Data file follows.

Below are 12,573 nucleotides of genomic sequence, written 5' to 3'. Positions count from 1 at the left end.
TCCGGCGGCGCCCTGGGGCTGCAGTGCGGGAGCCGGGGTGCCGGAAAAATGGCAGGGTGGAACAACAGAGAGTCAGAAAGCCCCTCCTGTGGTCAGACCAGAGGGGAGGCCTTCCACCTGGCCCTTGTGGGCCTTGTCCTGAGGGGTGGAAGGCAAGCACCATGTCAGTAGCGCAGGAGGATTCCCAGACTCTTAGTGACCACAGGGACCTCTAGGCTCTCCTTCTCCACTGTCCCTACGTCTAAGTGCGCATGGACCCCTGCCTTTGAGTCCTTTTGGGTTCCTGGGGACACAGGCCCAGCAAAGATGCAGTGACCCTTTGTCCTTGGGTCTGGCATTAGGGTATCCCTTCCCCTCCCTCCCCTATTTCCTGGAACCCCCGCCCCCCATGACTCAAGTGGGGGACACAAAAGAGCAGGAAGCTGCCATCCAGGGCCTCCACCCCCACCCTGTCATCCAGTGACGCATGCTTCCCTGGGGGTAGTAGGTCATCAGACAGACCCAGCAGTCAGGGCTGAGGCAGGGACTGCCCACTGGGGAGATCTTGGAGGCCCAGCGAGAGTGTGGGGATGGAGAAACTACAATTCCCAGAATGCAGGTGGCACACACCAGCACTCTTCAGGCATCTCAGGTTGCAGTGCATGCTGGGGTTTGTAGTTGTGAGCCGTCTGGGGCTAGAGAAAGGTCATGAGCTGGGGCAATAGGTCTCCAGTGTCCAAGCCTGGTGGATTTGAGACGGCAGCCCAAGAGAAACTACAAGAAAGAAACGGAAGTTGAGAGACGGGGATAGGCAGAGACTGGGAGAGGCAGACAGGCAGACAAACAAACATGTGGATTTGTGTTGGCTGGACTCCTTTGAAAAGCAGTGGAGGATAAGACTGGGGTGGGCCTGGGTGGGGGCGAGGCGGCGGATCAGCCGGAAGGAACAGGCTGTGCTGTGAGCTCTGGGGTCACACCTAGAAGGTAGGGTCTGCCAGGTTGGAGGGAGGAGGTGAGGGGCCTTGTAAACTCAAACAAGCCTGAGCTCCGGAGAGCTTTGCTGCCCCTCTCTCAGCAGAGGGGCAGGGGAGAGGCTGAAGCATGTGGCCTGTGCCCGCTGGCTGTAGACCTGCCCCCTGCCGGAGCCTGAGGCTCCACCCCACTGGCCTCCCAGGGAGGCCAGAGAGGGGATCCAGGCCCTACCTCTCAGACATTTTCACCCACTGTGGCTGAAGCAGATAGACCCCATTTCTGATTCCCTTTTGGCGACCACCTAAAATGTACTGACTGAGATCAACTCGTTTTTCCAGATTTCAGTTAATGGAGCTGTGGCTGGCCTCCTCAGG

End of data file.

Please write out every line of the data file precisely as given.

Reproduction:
Below are 12,573 nucleotides of genomic sequence, written 5' to 3'. Positions count from 1 at the left end.
TCCGGCGGCGCCCTGGGGCTGCAGTGCGGGAGCCGGGGTGCCGGAAAAATGGCAGGGTGGAACAACAGAGAGTCAGAAAGCCCCTCCTGTGGTCAGACCAGAGGGGAGGCCTTCCACCTGGCCCTTGTGGGCCTTGTCCTGAGGGGTGGAAGGCAAGCACCATGTCAGTAGCGCAGGAGGATTCCCAGACTCTTAGTGACCACAGGGACCTCTAGGCTCTCCTTCTCCACTGTCCCTACGTCTAAGTGCGCATGGACCCCTGCCTTTGAGTCCTTTTGGGTTCCTGGGGACACAGGCCCAGCAAAGATGCAGTGACCCTTTGTCCTTGGGTCTGGCATTAGGGTATCCCTTCCCCTCCCTCCCCTATTTCCTGGAACCCCCGCCCCCCATGACTCAAGTGGGGGACACAAAAGAGCAGGAAGCTGCCATCCAGGGCCTCCACCCCCACCCTGTCATCCAGTGACGCATGCTTCCCTGGGGGTAGTAGGTCATCAGACAGACCCAGCAGTCAGGGCTGAGGCAGGGACTGCCCACTGGGGAGATCTTGGAGGCCCAGCGAGAGTGTGGGGATGGAGAAACTACAATTCCCAGAATGCAGGTGGCACACACCAGCACTCTTCAGGCATCTCAGGTTGCAGTGCATGCTGGGGTTTGTAGTTGTGAGCCGTCTGGGGCTAGAGAAAGGTCATGAGCTGGGGCAATAGGTCTCCAGTGTCCAAGCCTGGTGGATTTGAGACGGCAGCCCAAGAGAAACTACAAGAAAGAAACGGAAGTTGAGAGACGGGGATAGGCAGAGACTGGGAGAGGCAGACAGGCAGACAAACAAACATGTGGATTTGTGTTGGCTGGACTCCTTTGAAAAGCAGTGGAGGATAAGACTGGGGTGGGCCTGGGTGGGGGCGAGGCGGCGGATCAGCCGGAAGGAACAGGCTGTGCTGTGAGCTCTGGGGTCACACCTAGAAGGTAGGGTCTGCCAGGTTGGAGGGAGGAGGTGAGGGGCCTTGTAAACTCAAACAAGCCTGAGCTCCGGAGAGCTTTGCTGCCCCTCTCTCAGCAGAGGGGCAGGGGAGAGGCTGAAGCATGTGGCCTGTGCCCGCTGGCTGTAGACCTGCCCCCTGCCGGAGCCTGAGGCTCCACCCCACTGGCCTCCCAGGGAGGCCAGAGAGGGGATCCAGGCCCTACCTCTCAGACATTTTCACCCACTGTGGCTGAAGCAGATAGACCCCATTTCTGATTCCCTTTTGGCGACCACCTAAAATGTACTGACTGAGATCAACTCGTTTTTCCAGATTTCAGTTAATGGAGCTGTGGCTGGCCTCCTCAGG